Adjusting Water Chemistry (Cont.)
Several aquarium product manufacturers make pH increasers with different formulated ratios of chemicals, depending on the type of freshwater fish you are trying to keep. The chemical ratios in these products are used to target a specific pH. Follow the manufacturer's instructions on how much to add.
The pH can be lowered by adding sodium biphosphate, sodium bisulfate, or a pH decreaser from many of the aquarium product manufacturers, but it is not the recommended method. Using chemicals to lower the pH can have an undesirable effect on the aquarium ecosystem. Higher than desirable pH is more often the result of hard alkaline water, and using soft water in the aquarium will normally solve the issue. Using soft water and sphagnum peat moss is the choice of many advanced soft water fish breeders that need the acid water conditions for optimal reproduction.
Fish that come from soft acidic water conditions in the wild will often benefit from the same conditions in the aquarium. Often fish that come from soft acidic water will be easier to breed and have higher fertility rate if provided with similar water in the aquarium. Some examples of soft acidic water conditions can be found in the Rio Negro in Brazil, Rio Orinoco in Colombia and Venezuela, and Lake Mai-Ndombe in Congo. These bodies of water often have a pH of 4.0 to 5.5 and almost no measurable hardness.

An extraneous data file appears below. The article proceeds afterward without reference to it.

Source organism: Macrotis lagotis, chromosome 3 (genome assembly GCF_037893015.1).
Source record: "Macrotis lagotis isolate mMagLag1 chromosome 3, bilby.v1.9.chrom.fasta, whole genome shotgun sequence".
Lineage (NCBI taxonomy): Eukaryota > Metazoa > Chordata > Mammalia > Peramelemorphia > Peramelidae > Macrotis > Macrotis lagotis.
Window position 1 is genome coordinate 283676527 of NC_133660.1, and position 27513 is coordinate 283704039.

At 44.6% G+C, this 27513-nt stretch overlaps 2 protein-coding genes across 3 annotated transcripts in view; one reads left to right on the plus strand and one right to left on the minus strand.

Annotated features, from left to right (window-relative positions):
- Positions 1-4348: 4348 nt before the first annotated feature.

Kent Marine's "Deluxe Maxxima" RO/DI system with a built in TDS meter is an very good system you can use to make your tap water soft. It also makes excellent drinking water. Photo from Kent Marine.
When you make your water soft, you are not just trying to remove calcium and magnesium, but also alkalinity to reduce the TDS. There are a few ways you can make your tap water soft, reverse osmosis (RO) filtration, deionization (DI) filtration, and ion exchanger. The goal of using a water softener is ultimately to reduce the TDS. A TDS meter is good tool to have on hand to determine how soft the water is after it has been filtered and also lets you know when your filter needs maintenance.
Reverse osmosis filtration systems are connected to your tap water faucet or teed into the cold water supply. Cold water is passed through a micron filter, carbon filter and thin film composite (TFC) membrane. The TFC membrane removes about 95% of the TDS from the tap water. Typically, for every four gallons (15.2 l) of water that passes through the filter only one gallon (3.8 l) is collected. The unit has two lines coming out, one for wastewater, and the other goes to a collection container. Many hobbyist use a plastic trash can as a collection container. When you set up a RO system for the first time, check the TDS of the collection water. Note the TDS reading and then check periodically. When the TDS reading is higher than desirable, it is then time to change the membrane. The carbon filter and micron filter should be changed every six months.